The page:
Originally Posted by AntiKarateKid
I honestly can't imagine any serious and practicing Jew, Christian, or Muslim agreeing with the whole "separation of Church and State" garbage.

Could anyone who really believes in their holy book actually say that they would not govern by it?
"Give to Caesar what belongs to Caesar, and give to God what belongs to God" (Matthew 22:21)

It's a bit of a stretch if you look at the context, but nevertheless that is why many believe the concept of separation of church and state was ever allowed to surface in the West.

Besides, there is no thing like "Christian Law", like there is Islamic law. Being "governed by it" is a more difficult exercise, which hasn't been a success when it was tried in the past.
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mediadave
11-01-2008, 05:38 PM
I agree with barney. The British political parties know that if they make overt claims of religiosity large sections of the public will think they are crazy and not vote for them. Harsh, but that's the way it is.
That is true, but I think the parties are more 'religious' than their spin doctors would try to project - probably the opposite of the situation in the US. The conservatives are openly saying faith/charity initiaties should take over much state welfare and generally moan about the decline of reliosity. On the labour side, christian socialism is a major part of the Labour coalition, especially in the 'old labour' contingent. Though Blair was -openly in private- religious, Gordon 'Son of the Manse' Brown has talked about his religion and what it means to his politics in speeches, including both conference speeches and his speech to the Israeli Knesset.
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Keltoi
11-01-2008, 07:32 PM
Originally Posted by KAding
"Give to Caesar what belongs to Caesar, and give to God what belongs to God" (Matthew 22:21)

It's a bit of a stretch if you look at the context, but nevertheless that is why many believe the concept of separation of church and state was ever allowed to surface in the West.

Besides, there is no thing like "Christian Law", like there is Islamic law. Being "governed by it" is a more difficult exercise, which hasn't been a success when it was tried in the past.
There has never been a Christian theocracy unless you consider the Puritan settlements in the New World to have been a theocracy, and you could make that case.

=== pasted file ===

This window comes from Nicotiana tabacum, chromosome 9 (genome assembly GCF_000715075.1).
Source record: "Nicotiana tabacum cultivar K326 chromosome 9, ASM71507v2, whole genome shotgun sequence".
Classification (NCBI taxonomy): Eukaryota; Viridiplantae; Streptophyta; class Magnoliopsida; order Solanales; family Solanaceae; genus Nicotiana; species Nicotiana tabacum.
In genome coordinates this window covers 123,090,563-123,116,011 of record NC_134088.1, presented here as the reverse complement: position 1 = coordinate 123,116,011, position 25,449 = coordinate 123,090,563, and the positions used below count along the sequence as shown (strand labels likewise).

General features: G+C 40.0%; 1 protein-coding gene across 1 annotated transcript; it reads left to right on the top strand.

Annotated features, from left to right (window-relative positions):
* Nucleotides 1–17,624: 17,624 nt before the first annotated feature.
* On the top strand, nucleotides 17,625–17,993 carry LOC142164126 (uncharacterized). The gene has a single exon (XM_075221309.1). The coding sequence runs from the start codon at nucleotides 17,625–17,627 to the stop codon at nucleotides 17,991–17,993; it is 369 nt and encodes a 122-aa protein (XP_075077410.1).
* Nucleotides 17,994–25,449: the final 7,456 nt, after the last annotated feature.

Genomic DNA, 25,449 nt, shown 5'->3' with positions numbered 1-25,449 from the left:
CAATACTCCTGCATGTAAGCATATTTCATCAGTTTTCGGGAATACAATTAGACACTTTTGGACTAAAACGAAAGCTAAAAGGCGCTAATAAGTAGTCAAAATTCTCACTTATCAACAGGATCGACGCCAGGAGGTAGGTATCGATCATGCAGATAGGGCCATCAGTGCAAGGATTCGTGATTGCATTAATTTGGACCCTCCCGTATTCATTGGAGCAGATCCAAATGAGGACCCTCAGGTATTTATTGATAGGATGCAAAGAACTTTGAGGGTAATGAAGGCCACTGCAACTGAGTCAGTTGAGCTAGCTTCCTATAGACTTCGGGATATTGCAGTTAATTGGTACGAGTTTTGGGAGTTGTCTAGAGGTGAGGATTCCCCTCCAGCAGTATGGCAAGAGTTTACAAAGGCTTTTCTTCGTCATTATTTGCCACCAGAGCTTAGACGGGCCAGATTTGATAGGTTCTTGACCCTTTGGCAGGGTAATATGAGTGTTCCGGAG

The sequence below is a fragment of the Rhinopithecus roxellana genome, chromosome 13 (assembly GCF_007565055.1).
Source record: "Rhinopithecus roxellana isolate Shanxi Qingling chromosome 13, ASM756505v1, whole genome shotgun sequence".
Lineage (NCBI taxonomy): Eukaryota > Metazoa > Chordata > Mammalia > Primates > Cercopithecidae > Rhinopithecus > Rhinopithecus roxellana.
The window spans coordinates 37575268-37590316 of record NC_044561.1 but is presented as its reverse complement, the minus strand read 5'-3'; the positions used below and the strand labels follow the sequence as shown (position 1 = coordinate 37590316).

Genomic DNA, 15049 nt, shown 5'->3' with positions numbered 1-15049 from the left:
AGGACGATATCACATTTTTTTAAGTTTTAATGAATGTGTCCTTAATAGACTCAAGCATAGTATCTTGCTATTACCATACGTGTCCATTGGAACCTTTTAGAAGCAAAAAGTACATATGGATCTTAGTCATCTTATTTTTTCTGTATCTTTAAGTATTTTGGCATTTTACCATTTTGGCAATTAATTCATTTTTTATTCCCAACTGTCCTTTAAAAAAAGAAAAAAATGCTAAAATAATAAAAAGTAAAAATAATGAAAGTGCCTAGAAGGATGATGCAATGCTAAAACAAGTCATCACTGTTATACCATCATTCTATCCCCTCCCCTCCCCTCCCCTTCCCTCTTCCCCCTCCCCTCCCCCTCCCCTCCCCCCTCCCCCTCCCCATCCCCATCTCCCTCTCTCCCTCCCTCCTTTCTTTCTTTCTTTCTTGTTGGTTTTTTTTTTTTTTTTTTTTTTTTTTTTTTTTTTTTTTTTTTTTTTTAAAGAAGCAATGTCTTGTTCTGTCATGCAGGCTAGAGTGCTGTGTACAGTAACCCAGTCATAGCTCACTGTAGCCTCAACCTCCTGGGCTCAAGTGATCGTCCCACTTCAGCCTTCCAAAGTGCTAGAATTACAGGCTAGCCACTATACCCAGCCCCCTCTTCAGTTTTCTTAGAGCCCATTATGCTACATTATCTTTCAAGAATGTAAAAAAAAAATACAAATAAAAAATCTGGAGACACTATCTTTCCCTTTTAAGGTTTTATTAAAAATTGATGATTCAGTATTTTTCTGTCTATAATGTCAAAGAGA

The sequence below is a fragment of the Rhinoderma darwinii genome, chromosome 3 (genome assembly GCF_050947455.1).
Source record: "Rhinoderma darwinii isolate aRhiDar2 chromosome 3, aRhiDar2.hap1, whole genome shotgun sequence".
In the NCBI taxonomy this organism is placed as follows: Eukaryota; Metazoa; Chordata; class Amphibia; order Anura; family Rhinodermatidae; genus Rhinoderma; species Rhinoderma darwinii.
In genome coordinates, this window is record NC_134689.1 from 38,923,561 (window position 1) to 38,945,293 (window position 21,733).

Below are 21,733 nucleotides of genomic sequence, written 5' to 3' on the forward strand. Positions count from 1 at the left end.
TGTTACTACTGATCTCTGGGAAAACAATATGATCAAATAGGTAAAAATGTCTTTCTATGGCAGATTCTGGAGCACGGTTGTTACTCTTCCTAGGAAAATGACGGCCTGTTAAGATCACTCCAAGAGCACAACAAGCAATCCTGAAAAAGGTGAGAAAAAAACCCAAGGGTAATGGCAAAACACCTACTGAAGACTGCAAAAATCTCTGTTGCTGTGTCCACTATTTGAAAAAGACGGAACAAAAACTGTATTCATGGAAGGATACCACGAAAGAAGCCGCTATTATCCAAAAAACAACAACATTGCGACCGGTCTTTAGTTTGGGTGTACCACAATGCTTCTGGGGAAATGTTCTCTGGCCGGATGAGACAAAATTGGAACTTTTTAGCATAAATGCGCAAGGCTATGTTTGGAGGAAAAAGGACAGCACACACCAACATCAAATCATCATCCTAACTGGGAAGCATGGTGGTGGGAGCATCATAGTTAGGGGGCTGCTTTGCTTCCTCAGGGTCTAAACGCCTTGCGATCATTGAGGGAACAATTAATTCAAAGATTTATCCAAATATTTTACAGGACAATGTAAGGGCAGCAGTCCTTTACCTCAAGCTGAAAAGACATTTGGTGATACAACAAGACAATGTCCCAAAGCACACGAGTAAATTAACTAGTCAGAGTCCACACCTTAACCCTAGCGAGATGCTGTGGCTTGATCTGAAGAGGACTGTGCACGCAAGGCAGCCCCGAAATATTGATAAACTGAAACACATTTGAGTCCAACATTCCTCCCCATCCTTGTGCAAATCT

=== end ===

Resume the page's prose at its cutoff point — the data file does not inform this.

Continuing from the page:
Christianity in Europe was used as a way for kings and queens to justify their legitimacy, but the law was the monarch.
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aamirsaab
11-07-2008, 09:36 AM
:sl:
Does your faith effect the way you would govern

If it governs every part of my life, then it would definitely affect the way I would govern. So, YES is my answer.

This being said, I don't particularly like politics as a whole so rest assured I won't be running for prime minister or president :)
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Trumble
11-08-2008, 08:42 AM
Originally Posted by aamirsaab
:sl:

If it governs every part of my life, then it would definitely affect the way I would govern. So, YES is my answer.
Quite true. There is a difference, though, between that and forcing your own moral opinions on others through legislation as is suggested in the context of abortion (which is a serious moral issue, unlike the homophobic nonsense regarding gay 'marriages'). I am opposed to abortion, but I do not believe that would give me the right to force that position on others by banning it. Partially that in itself is a 'religious' position, as I believe it inevitable that people must eventually experience the consequences of their own actions, good or bad.
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aamirsaab
11-08-2008, 08:49 AM
Originally Posted by Trumble
Quite true. There is a difference, though, between that and forcing your own moral opinions on others through legislation as is suggested in the context of abortion (which is a serious moral issue, unlike the homophobic nonsense regarding gay 'marriages'). I am opposed to abortion, but I do not believe that would give me the right to force that position on others by banning it. Partially that in itself is a 'religious' position, as I believe it inevitable that people must eventually experience the consequences of their own actions, good or bad.
That's exactly the reason I don't want to go into politics - I'd find it too difficult to seperate myself from Islam or to say ''no'' to Islam under those situations - especially in regards to abortion and stuff. (Though, I should say that there is a fair bit of leway given in Islamic rule)